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Date:   Tue, 12 Oct 2021 17:45:42 +0200
From:   Vlastimil Babka <>
To:     Nicolas Saenz Julienne <>,
Subject: Re: [RFC 0/3] mm/page_alloc: Remote per-cpu lists drain support

On 10/8/21 18:19, Nicolas Saenz Julienne wrote:
> This series replaces mm/page_alloc's per-cpu lists drain mechanism in order for
> it to be able to be run remotely. Currently, only a local CPU is permitted to
> change its per-cpu lists, and it's expected to do so, on-demand, whenever a
> process demands it (by means of queueing a drain task on the local CPU). Most
> systems will handle this promptly, but it'll cause problems for NOHZ_FULL CPUs
> that can't take any sort of interruption without breaking their functional
> guarantees (latency, bandwidth, etc...). Having a way for these processes to
> remotely drain the lists themselves will make co-existing with isolated CPUs
> possible, and comes with minimal performance[1]/memory cost to other users.
> The new algorithm will atomically switch the pointer to the per-cpu lists and
> use RCU to make sure it's not being used before draining them. 
> I'm interested in an sort of feedback, but especially validating that the
> approach is acceptable, and any tests/benchmarks you'd like to see run against

So let's consider the added alloc/free fast paths overhead:
- Patch 1 - __alloc_pages_bulk() used to determine pcp_list once, now it's
determined for each allocated page in __rmqueue_pcplist().
- Patch 2 - adds indirection from pcp->$foo to pcp->lp->$foo in each operation
- Patch 3
  - extra irqsave/irqrestore in free_pcppages_bulk (amortized)
  - rcu_dereference_check() in free_unref_page_commit() and __rmqueue_pcplist()

BTW - I'm not sure if the RCU usage is valid here.

The "read side" (normal operations) is using:

where the lockdep parameter according to the comments for
rcu_dereference_check() means

"indicate to lockdep that foo->bar may only be dereferenced if either
rcu_read_lock() is held, or that the lock required to replace the bar struct
at foo->bar is held."

but you are not taking rcu_read_lock() and the "write side" (remote
draining) actually doesn't take pagesets.lock, so it's not true that the
"lock required to replace ... is held"? The write side uses
which is a different lock.

IOW, synchronize_rcu_expedited() AFAICS has nothing (no rcu_read_lock() to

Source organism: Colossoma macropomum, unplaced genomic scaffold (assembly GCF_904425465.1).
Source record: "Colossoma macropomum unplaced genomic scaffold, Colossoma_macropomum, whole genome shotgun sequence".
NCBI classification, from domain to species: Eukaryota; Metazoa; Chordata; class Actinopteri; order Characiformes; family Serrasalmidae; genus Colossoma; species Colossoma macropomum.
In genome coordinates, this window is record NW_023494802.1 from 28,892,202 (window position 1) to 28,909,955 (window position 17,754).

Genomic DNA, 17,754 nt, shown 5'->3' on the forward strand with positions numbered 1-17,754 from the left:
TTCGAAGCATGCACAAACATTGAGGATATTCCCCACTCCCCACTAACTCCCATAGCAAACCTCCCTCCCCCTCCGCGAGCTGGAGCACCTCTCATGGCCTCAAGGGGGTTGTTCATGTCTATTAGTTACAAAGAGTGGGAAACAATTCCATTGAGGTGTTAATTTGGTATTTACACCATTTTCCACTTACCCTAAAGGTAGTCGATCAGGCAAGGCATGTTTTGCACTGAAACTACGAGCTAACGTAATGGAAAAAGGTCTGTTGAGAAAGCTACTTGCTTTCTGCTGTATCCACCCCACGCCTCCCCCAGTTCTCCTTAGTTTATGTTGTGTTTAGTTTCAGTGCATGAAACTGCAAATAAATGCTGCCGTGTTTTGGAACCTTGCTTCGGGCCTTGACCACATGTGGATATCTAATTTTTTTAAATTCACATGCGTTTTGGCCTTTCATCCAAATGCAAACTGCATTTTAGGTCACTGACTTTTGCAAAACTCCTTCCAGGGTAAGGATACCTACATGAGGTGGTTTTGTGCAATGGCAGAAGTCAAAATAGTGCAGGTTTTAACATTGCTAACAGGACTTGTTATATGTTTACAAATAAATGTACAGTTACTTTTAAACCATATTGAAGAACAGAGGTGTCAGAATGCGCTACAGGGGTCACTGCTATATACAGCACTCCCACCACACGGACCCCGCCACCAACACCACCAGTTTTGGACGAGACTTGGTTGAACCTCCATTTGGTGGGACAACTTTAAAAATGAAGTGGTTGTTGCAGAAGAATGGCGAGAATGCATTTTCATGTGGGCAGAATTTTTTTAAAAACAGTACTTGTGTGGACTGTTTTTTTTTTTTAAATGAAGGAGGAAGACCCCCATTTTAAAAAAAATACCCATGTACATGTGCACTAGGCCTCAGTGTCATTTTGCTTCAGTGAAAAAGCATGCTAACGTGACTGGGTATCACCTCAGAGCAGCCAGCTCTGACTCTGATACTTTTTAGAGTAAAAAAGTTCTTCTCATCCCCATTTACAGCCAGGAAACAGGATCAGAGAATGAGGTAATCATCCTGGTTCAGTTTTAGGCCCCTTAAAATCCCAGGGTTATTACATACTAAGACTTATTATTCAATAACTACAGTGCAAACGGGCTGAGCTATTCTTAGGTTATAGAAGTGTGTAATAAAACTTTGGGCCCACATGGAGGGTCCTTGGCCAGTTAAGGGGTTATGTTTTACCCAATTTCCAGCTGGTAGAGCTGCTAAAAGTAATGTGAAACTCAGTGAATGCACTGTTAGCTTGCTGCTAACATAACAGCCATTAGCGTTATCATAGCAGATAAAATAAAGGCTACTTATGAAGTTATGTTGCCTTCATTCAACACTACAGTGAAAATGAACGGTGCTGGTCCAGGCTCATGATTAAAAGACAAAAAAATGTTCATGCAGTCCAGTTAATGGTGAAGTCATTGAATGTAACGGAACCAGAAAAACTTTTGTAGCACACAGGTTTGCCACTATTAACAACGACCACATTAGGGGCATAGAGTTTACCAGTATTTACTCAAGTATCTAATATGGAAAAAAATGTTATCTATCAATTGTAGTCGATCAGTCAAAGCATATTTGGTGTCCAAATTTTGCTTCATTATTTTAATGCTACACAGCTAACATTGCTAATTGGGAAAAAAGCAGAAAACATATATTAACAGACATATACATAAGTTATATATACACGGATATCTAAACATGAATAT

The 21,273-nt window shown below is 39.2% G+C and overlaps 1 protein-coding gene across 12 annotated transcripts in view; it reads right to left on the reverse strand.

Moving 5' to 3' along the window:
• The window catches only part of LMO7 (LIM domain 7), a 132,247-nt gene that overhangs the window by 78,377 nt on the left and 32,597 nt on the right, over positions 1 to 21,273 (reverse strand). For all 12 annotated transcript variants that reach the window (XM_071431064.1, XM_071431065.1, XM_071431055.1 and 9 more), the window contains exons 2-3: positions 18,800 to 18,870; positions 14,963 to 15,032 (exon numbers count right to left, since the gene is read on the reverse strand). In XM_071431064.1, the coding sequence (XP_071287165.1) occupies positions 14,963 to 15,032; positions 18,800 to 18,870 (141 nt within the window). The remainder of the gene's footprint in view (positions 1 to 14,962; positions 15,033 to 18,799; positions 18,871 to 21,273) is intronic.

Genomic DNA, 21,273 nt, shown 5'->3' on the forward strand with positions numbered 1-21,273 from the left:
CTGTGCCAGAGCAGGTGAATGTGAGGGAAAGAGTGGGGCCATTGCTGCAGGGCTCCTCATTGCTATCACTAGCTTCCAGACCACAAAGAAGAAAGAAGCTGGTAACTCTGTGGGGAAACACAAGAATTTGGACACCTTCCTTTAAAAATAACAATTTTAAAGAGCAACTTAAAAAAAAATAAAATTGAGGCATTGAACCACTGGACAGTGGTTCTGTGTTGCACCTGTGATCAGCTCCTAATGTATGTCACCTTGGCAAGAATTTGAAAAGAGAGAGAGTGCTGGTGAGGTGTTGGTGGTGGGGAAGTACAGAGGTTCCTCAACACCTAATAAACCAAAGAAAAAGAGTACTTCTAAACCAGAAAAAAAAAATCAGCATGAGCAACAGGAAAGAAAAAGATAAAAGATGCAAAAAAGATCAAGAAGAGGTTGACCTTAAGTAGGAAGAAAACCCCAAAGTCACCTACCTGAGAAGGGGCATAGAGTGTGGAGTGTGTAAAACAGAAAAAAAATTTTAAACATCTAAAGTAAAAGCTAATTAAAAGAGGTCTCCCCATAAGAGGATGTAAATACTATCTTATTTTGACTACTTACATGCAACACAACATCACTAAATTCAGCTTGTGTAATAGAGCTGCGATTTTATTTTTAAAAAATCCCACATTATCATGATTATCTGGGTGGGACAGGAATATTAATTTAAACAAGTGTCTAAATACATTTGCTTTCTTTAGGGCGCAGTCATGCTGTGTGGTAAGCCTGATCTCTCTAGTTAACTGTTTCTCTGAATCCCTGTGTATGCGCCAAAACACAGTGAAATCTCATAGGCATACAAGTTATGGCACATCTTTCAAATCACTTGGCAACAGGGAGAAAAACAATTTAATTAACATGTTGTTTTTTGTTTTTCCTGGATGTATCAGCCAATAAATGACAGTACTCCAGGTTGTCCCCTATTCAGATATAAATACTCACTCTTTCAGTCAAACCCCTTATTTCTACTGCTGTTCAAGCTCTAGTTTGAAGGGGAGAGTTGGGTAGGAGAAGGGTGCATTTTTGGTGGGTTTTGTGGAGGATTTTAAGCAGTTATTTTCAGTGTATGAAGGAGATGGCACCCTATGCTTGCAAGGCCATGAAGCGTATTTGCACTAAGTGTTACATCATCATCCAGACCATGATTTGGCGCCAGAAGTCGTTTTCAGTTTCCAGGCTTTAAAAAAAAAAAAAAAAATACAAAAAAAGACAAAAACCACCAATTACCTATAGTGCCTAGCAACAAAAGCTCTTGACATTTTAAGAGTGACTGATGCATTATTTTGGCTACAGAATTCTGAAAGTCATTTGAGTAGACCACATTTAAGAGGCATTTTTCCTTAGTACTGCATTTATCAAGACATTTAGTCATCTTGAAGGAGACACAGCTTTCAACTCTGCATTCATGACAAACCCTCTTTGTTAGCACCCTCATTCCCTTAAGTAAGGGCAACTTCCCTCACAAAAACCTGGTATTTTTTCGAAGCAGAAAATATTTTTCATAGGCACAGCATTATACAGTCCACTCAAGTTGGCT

synchronize against? Might accidentally work on !RT thanks to disabled irqs,
but not sure about with RT lock semantics of the local_lock...

So back to overhead, if I'm correct above we can assume that there would be
also rcu_read_lock() in the fast paths.

The alternative proposed by tglx was IIRC that there would be a spinlock on
each cpu, which would be mostly uncontended except when draining. Maybe an
uncontended spin lock/unlock would have lower overhead than all of the
above? It would be certainly simpler, so I would probably try that first and
see if it's acceptable?

> it. For now, I've been testing this successfully on both arm64 and x86_64
> systems while forcing high memory pressure (i.e. forcing the
> page_alloc's slow path).
> Patches 1-2 serve as cleanups/preparation to make patch 3 easier to follow.
> Here's my previous attempt at fixing this:
> [1] Proper performance numbers will be provided if the approach is deemed
>     acceptable. That said, mm/page_alloc.c's fast paths only grow by an extra
>     pointer indirection and a compiler barrier, which I think is unlikely to be
>     measurable.
> ---
> Nicolas Saenz Julienne (3):
>   mm/page_alloc: Simplify __rmqueue_pcplist()'s arguments
>   mm/page_alloc: Access lists in 'struct per_cpu_pages' indirectly
>   mm/page_alloc: Add remote draining support to per-cpu lists
>  include/linux/mmzone.h |  24 +++++-
>  mm/page_alloc.c        | 173 +++++++++++++++++++++--------------------
>  mm/vmstat.c            |   6 +-
>  3 files changed, 114 insertions(+), 89 deletions(-)

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